It’s not quite spring yet but there is never really a bad time to clean and organize. Today’s guest post by Jennifer Livingston has some great tips I hope you enjoy.
Are you into cleaning your craft room? Each spring, I find this a rather satisfying way to end the winter and usher in the new. While it definitely takes work to clean your craft room, you’ll be glad to know that it’s manageable. By following some of these simple tips, you can be on your way and good to go.
Keep in mind that you want to create, each time you clean, a realistic schedule. If you only have a break for a half hour, do some spring cleaning and then return later, to finish up. You also may want to find a family member (preferably, one who uses the craft room) to assist you with your efforts.
The first thing you may want to do is wipe the walls and ceiling. Craft rooms gather dust, and who knows?: if you purchase that winter fleece fabric on sale in warm weather months, you may need to remove even more grime later on. You’ll want here to tackle the stubborn surfaces that get grimy as you work on them or use them to shelve dirtier items.
You’ll next of all want to vacuum and shampoo all your rugs. If you don’t have a rug or carpet in your craft room, you get off scot-free on this one! But for many, this is where dirt really sticks. You can rent a steamer at your local grocery store, or you may want to purchase one (trust me; they’re very handy to own).
Then, you’ll want to dust books and shelves. Like many crafters, you may have acquired books on crafts—which are great!—but gotten them dirty by leaving them on the shelves (not so great). So, get out a feather duster and be sure that you don’t miss an inch. Crafts are dusty and can easily get covered with dirt.
Next, you’ll want to clean and possibly shampoo or soap-clean all upholstery. Maybe you’ve got a sofa in your craft room, and this will need your attention. Be sure that you dust and then vacuum pillows. All those crafty pillows you made and left in the room are sure going to love a good dusting!
Doors and Windows
Next, you’ll want to polish your metal doors and all your windows. You can use a cloth that has polish on it, and you’ll want to make sure you don’t leave rust to its own—scrub those suckers down! You can also take the time to polish metal hardware on your sewing machine and other machines in your craft room, too.
Dusting (Round 2)
After that, get your dust cloth or feather duster out again! Be sure that you dust everywhere in your craft room, including windows (yes, they need it too!) and the top of your ceiling fan. This is totally important for keeping your crafts well-cleaned, and your nostrils and sinuses will thank you later!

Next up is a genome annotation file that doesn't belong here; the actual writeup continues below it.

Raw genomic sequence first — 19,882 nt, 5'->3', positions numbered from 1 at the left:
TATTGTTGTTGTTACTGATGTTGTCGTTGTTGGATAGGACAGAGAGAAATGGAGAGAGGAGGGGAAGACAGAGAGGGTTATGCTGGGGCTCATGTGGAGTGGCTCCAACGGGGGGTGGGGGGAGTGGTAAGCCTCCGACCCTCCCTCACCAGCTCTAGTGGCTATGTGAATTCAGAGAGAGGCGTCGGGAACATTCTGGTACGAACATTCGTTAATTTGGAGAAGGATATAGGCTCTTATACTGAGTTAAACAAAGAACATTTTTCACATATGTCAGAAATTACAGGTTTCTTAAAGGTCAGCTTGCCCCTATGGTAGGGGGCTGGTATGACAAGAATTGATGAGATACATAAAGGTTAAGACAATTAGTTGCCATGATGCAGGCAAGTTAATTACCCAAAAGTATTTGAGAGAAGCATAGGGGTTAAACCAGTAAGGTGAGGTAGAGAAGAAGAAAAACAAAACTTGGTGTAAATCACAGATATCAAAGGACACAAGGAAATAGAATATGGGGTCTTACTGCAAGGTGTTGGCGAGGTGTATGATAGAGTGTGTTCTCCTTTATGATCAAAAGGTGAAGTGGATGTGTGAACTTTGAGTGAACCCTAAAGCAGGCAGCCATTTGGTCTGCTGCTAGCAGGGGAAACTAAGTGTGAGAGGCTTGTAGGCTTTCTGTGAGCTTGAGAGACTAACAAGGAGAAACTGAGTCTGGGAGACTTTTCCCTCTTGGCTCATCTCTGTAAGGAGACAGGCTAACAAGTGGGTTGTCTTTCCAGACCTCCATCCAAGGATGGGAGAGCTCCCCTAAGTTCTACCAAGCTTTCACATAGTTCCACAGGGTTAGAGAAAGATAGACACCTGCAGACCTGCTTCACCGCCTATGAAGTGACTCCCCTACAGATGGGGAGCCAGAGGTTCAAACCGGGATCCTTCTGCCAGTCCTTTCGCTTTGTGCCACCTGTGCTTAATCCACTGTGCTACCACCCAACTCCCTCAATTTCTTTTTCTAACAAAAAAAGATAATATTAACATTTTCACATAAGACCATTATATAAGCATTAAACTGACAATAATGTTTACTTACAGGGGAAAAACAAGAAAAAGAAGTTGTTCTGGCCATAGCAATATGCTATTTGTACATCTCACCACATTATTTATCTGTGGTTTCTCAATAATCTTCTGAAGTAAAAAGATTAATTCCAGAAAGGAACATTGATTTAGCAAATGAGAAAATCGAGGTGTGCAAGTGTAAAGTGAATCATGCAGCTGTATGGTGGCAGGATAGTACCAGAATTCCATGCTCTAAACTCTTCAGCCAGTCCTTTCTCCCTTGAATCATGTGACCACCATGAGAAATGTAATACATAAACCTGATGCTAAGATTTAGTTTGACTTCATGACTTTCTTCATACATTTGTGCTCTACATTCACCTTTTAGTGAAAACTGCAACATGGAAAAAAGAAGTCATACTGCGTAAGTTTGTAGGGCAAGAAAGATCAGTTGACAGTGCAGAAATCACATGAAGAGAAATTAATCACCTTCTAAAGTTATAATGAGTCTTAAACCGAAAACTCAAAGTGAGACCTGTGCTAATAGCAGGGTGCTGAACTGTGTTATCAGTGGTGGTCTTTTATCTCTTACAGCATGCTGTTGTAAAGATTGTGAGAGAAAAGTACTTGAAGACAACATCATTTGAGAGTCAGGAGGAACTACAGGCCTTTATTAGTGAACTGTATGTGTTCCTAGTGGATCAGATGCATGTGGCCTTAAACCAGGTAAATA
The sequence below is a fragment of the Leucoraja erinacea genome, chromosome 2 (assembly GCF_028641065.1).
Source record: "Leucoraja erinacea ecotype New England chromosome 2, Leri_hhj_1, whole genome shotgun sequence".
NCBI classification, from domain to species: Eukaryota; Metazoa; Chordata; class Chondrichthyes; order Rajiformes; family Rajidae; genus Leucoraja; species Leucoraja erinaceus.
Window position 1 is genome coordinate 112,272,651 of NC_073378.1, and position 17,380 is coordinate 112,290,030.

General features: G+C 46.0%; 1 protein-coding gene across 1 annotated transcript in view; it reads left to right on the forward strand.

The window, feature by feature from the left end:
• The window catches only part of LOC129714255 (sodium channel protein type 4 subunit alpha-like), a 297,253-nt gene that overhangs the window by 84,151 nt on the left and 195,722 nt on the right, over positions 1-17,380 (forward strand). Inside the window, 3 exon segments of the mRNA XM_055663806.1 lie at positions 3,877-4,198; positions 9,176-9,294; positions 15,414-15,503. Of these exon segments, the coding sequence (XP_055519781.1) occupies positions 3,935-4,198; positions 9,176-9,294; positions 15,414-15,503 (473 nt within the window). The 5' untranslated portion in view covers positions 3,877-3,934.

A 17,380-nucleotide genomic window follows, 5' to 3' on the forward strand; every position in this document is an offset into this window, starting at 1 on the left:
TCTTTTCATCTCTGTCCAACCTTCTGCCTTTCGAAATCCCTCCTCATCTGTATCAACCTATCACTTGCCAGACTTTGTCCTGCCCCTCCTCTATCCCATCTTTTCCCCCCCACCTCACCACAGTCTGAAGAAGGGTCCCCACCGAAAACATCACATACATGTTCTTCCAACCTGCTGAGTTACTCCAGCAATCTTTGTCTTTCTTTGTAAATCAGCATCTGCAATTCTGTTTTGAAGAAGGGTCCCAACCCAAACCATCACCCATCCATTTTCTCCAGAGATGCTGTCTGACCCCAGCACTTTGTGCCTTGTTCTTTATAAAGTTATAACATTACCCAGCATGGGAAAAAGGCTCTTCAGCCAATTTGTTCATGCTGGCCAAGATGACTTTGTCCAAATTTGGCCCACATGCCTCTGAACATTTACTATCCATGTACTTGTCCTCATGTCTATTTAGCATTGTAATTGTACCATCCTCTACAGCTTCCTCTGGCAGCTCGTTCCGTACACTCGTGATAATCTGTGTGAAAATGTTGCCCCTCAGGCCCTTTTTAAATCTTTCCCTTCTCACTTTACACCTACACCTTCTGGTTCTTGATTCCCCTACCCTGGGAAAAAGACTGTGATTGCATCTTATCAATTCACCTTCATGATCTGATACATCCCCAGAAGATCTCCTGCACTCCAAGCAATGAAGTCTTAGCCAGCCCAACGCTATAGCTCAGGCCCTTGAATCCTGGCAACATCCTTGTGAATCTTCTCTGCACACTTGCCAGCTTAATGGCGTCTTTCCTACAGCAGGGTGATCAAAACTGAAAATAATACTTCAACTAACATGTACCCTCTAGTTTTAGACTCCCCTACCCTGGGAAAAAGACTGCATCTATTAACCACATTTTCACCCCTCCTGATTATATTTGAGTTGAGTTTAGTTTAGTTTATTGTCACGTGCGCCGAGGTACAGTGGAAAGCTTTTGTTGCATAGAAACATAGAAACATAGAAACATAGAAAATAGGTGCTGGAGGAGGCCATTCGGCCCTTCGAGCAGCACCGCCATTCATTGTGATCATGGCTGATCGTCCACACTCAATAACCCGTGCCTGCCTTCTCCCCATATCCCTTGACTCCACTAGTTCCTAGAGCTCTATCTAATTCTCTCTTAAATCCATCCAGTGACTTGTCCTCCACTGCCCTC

Then, you’ll need to wax your wooden furniture. You may need to use water and mild dishwashing liquid, so get out a bowl and bring it into your craft room. Chances are, your craft table (and any other materials made of wood in there) will appreciate a good waxing, and your aesthetic eye will appreciate it next time you’re in there, too.
And let’s not forget about fire safety! Be sure that you change the battery in your smoke alarm, and test it to make sure it’s working. You definitely want a smoke alarm in your craft room, since you may be using materials that can get hot and possibly start a problem, so make sure you’re safe.
And don’t forget about the window screens in your craft room. These can be washed with warm water and mild dishwashing liquid, just like your waxing. (Be sure to put a fresh bowl together, though.) You’re sure to love that your window can be open without generating a pile of dust in your craft room. Who wouldn’t?
Also, don’t forget about your window treatments. This is important, for dust can collect in blinds and curtains, making cleaning necessary but not always visibly so. Be sure that you use a warm cloth that is damp with dishwashing liquid, or you can use your feather duster again. (Isn’t that thing handy?)
Finally, if your craft room is near your kitchen, your floors may be made of linoleum or tile. You need to wax these floors, to keep them looking good. Be sure that you use a product that’s made for this type of floor, or use mild dishwashing liquid again. Then, presto! Your craft room will be beautifully new (until next time!).
Jennifer Livingston is a freelance writer who specializes on topics related to health, fitness and family. When she is not writing she likes to bake, read and travel.